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Maintenance: Rapid response creates long-term value

Limiting downtime and reducing maintenance costs have become paramount in a world where volatile markets are the norm

Fluctuations in commodity prices have become more frequent as demand has become more and more unpredictable. This has forced many mining companies to adapt their current business models and to focus more on cost reduction and increased productivity. Paul Mitchell, global mining and metals advisory leader at EY, says that during the mining boom, miners witnessed costs escalating significantly — in some cases by more than 200%. “Initially, higher commodity prices masked these resultant costs, but as prices have fallen, these embedded higher costs have been impacting bottom lines. As prices declined, miners started eliminating costs from all areas of the business, including reducing capital expenditure and labour. There are, however, still many opportunities for removing costs from the business, and miners need to maintain a focus on building a long-term sustainable cost base,” says Mitchell.

“It is important that every activity in the business is challenged, as the ‘long tail’ of smaller costs is often overlooked in traditional cost-cutting approaches,” says Mitchell. Even small costs should be pursued because – combined – they are often significant in number. Maintenance costs and expenses associated with breakdowns play a pivotal role in any mining company’s operations. Shutting down for maintenance should be avoided, if not managed, so that it has the minimum impact on the mine’s operations. In addition, unplanned breakdowns should be repaired immediately.

When two large mill motors at Rössing Uranium’s plant near Swakopmund in Namibia had to be repaired recently, it was done as quickly as possible, saving costs in the process. Johannesburg-based Marthinusen & Coutts, a division of Actom, was requested by the mine to inspect two brush mill motors on site. The team discovered that the starting cage winding on one of the motors had shifted and was rubbing against the stator winding, while an insulation test conducted on the second motor indicated that the stator winding was down to earth. This necessitated having both motors repaired at Marthinusen & Coutts’ facility in Cleveland, South Africa.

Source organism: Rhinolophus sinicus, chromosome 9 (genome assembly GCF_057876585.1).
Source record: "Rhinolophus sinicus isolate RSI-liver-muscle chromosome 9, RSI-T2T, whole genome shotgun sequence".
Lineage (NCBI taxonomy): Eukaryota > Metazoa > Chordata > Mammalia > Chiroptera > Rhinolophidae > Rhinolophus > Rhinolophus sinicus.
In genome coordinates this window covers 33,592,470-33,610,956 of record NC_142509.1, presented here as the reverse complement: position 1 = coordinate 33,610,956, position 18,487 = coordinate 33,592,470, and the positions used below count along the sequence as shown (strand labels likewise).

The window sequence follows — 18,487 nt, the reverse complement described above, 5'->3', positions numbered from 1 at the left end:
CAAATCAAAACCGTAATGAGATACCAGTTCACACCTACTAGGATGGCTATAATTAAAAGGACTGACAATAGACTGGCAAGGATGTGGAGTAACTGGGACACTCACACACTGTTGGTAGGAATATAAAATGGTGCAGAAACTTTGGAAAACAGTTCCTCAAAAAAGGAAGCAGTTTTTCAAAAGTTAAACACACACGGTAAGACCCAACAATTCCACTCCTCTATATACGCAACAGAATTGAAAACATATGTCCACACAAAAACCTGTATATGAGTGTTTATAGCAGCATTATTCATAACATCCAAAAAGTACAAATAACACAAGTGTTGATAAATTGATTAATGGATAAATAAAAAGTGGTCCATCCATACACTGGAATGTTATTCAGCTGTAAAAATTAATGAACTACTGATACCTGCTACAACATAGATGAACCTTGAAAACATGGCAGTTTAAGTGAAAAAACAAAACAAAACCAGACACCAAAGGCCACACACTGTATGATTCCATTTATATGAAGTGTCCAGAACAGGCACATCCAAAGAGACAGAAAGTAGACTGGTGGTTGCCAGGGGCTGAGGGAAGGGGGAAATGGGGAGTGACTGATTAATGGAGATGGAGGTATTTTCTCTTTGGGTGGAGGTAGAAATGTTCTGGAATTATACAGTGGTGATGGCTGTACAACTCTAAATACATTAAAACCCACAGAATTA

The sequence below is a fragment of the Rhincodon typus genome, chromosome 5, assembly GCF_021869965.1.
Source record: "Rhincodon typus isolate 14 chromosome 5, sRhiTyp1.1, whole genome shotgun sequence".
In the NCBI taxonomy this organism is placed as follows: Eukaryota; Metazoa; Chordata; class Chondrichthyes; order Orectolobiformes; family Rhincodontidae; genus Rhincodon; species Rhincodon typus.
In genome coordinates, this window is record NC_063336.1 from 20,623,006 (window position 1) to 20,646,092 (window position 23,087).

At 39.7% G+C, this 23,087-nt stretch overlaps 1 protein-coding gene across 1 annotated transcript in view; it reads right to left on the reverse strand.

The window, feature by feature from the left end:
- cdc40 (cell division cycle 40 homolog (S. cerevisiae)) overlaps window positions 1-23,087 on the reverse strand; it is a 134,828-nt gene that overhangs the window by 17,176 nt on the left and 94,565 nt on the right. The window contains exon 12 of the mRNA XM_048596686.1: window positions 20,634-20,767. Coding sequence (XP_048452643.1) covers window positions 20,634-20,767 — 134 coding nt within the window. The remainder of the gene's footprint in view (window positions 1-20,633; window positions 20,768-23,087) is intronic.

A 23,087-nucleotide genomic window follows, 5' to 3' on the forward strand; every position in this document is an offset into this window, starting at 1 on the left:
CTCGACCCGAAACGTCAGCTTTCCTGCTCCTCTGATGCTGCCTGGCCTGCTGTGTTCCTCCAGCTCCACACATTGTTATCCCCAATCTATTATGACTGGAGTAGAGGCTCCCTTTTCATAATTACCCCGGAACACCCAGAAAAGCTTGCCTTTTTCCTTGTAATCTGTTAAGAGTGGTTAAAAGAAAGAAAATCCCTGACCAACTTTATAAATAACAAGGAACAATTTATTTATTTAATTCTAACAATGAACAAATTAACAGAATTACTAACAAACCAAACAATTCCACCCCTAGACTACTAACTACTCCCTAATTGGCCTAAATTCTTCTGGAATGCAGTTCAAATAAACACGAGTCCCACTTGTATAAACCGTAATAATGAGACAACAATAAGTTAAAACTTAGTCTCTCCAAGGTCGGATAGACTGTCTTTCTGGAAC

Because no spare motor would be available to the mine in the event of a further breakdown while Marthinusen & Coutts were repairing the two spare motors in Johannesburg, the first brush motor was treated with the greatest urgency to ensure that it was returned to the mine as quickly as possible.

“We therefore designated it as being ‘a breakdown’ and the repairs on it commenced as soon as it was received at our plant. The repairs were completed within three months and the motor was returned to the mine,” says Craig Megannon, general manager at Marthinusen & Coutts.

The repair team had to rewind the stators using a resin-rich winding system; overhaul the rotors; and replace the rotors’ electronic diode and synchronising hub.

“Application of the resin-rich winding system for the stator rewinds necessitated having to manufacture special customised press boxes for curing the cells. A critical part of this was ensuring that the dimensions of the cells were 100% correct so they fit into the core slots exactly. A coil reset jig also had to be made to enable us to manufacture the coils to the correct shapes,” says Megannon.

Repair of the second motor was completed two months later. In addition to the stator rewind with resin-rich windings, the rotor was overhauled and the quadrants on a damaged damper winding of the rotor were replaced. Because of the rapid turnaround, Rössing’s production figures were not affected severely.

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